The flowable material is preferred to be comprised of two-part expandable polyurethane foam. Polyurethanes are formed by isocyanates, which are reacted with agents having a hydroxyl group, such as polyols. These materials may be produced as foam which expands as it is dispensed. The foam is delivered into a defined void in a metered dosage. The foam fills the void, and the reaction of the components causes the foam to set and become solid in the shape of the void. The chemistry of the foam formulation may be altered to change density, rigidity and flexibility as required by package stresses. The expanded foam is a very aggressive and effective adhesive medium. As the foam cures it adheres to each of the sidewalls, it performs the dual function of forming the core and connecting the sidewalls to form the completed reel, and no mechanical fasteners are required.
A partition accepts the foam therein and molds the foam to form the core. The preferred material for the partition is a ring formed of paper. A paper ring is easily and inexpensively formed. The foam is applied into the paper ring by an injection device, which meters the foam to be injected. Upon injection into paper ring, the wet foam bonds to the sidewalls. The foam reacts and hardens to form the core after an exothermic reaction of short duration. Normally, it is unnecessary to remove the paper ring after the foam sets.
A simple frame, sized to handle multiple diameters, fitted with mechanically retractable dowels centrally positioned to form the arbor holes and drive holes may be used as an assembly fixture for the package. Two sidewalls, prepared with appropriate apertures, including any required arbor or drive holes 12, are sized to slip over the dowels. Sidewall 2 is positioned in the assembly fixture over the retractable dowels. A paper ring 6 of appropriate width and diameter is positioned and mechanically centered on the sidewall by position guides. A controlled amount of the specially formulated two part expandable polyurethane foam is injected into to the void 10 created by the outer (paper ring) and the center dowel. The second or top sidewall 4 is put in place as the foam begins to expand and fill the void, which becomes a closed compartment created by the positioning of the second sidewall or flange. The dowels form a continous void through the reel as the foam sets. The continous void is present in sidewalls and the core.
The foam expands to the limits of the compartment or void formed by the paper ring. In the process, the foam bonds all of the substrates or components into a single, rigid, lightweight package of a size and strength required for the application. The dowels are retracted leaving the arbor and drive holes clear and in proper position.
For reels or packages which require large diameter cores and wide separation of the sidewalls or flanges, the amount of foam used can be reduced by a second ring 14 of a smaller diameter, but which matches the width or face dimension of the outer ring. The second ring is usually placed concentrically with the first ring. A compartment is formed between the top and bottom sidewalls and the two rings into which the foam is dispensed. Chemical variation of the density of the foam mix allows the strength characteristics to be adjusted to compensate for the reduced area of adhesion. The use of two rings to create a compartment reduces the amount of polyurethane used to fill a void and create a bond. Other shaped materials are also effective in partitioning a void, or occupying space in the void, to achieve the similar results.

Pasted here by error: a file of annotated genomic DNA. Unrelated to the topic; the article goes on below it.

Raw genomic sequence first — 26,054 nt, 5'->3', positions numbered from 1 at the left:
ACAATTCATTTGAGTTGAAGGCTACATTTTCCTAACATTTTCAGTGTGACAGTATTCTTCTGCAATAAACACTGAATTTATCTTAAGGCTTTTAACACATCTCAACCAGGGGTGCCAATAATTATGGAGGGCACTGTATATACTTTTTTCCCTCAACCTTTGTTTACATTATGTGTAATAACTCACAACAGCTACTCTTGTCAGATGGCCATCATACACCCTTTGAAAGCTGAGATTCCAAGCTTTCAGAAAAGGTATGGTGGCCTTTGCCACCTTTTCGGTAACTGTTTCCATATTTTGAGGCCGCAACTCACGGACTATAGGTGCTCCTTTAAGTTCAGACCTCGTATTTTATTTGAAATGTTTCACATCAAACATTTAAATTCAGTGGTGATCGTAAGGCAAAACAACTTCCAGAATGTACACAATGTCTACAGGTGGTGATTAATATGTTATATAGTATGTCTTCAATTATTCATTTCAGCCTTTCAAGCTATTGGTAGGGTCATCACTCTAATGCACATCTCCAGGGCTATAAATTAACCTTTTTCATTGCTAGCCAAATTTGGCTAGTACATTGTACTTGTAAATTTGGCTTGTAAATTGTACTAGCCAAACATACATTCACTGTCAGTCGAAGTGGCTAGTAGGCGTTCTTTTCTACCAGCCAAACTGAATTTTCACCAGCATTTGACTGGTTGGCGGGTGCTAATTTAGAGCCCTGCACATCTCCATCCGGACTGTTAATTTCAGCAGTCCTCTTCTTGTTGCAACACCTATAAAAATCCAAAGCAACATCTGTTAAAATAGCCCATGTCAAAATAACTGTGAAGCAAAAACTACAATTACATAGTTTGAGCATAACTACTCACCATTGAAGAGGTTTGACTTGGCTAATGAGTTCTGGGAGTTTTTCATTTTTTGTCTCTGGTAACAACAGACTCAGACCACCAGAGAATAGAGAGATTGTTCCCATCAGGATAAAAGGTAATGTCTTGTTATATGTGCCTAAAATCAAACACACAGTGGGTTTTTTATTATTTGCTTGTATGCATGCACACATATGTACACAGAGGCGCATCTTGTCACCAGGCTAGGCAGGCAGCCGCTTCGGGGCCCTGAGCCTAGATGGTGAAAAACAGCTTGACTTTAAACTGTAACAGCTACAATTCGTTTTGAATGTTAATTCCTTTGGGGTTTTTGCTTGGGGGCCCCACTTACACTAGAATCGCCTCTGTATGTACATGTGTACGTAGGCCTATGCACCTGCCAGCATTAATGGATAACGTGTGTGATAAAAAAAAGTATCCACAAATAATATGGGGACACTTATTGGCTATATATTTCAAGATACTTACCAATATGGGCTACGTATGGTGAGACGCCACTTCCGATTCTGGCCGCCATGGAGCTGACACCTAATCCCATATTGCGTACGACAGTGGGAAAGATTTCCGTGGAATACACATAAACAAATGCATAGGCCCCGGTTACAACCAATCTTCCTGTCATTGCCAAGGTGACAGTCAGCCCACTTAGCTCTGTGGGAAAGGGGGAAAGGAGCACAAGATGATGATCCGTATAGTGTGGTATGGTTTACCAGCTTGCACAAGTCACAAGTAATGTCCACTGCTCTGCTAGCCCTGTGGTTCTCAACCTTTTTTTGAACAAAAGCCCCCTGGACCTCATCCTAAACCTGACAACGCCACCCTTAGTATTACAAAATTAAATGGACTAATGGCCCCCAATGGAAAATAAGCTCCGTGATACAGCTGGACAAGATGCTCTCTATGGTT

For reels with relatively small cores only a single paper ring of appropriate diameter will normally be used. An assembly fixture with the commercially available foam injection device assists in assembly and bonding. For maximum size capability, a yoke positioned between the sidewall flanges and configured (or vacuum fitted) to position a heavy gauge paper strip in a circle around the center at the appropriate size position is sufficient to act as a barrier to the foaming agent, and effectively create the core of the proper size.
Spools and the large diameter reels mentioned earlier are of the same family of circular packaging. The invention works well with reel packages having diameters of 20 inches to 48 inches, and is particularly cost effective with regard to such relatively large spools. Other applications of the process of the invention lend themselves to the dramatic cost savings in eliminating components and complexity of assembly. For example, plywood sided reels or spools which currently use the “Bolt-Thru” method of assembly may be formed by the method herein. The formulations achievable with the foam and the light wallpaper tubes to compartmentalize the application are very effective low cost replacements for the cores and assembly processes of the prior art, without changing the plywood used as the sidewall medium. The bond strength and variable density features are ideal for many heavy-duty applications.
Retail ribbon spools are another area of potential application. The stress requirements are very low and the paper tubes currently used as the core material represent a major portion of the components cost. The replacement of the tube with a simple paper barrier compartment and foam bonding is simpler and less expensive.
Since the polyurethane foam is a highly effective bonding agent, plastic spools which require solvent bonding and complex tooling to impart strength and gain dimensional integrity are unnecessary. The use of simplified flanges bonded to a high strength core according to the present invention is an effective replacement. The elimination of harmful solvents is considered a benefit to the safety of the work place. The urethane foam is a safe bonding agent, and has an enviable record in industrial applications.
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|Citing Patent||Filing date||Publication date||Applicant||Title|
|US20050145749 *||Sep 3, 2003||Jul 7, 2005||Ridgeway Lawrence M.Jr.||Packaging spool and process for producing same|
|US20080217464 *||May 12, 2008||Sep 11, 2008||Ridgeway Lawrence M||Packaging devices and methods of producing same|
|U.S. Classification||242/608.8, 264/46.6, 242/610.4, 264/262, 264/46.5, 264/46.9, 242/610.6, 264/267|
|Cooperative Classification||B65H2701/513, B65H75/14, B65H2701/51528|
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|Aug 18, 2005||SULP||Surcharge for late payment|
|Jan 15, 2008||CC||Certificate of correction|
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Year of fee payment: 8
|Sep 6, 2013||REMI||Maintenance fee reminder mailed|
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|Jan 29, 2014||FPAY||Fee payment|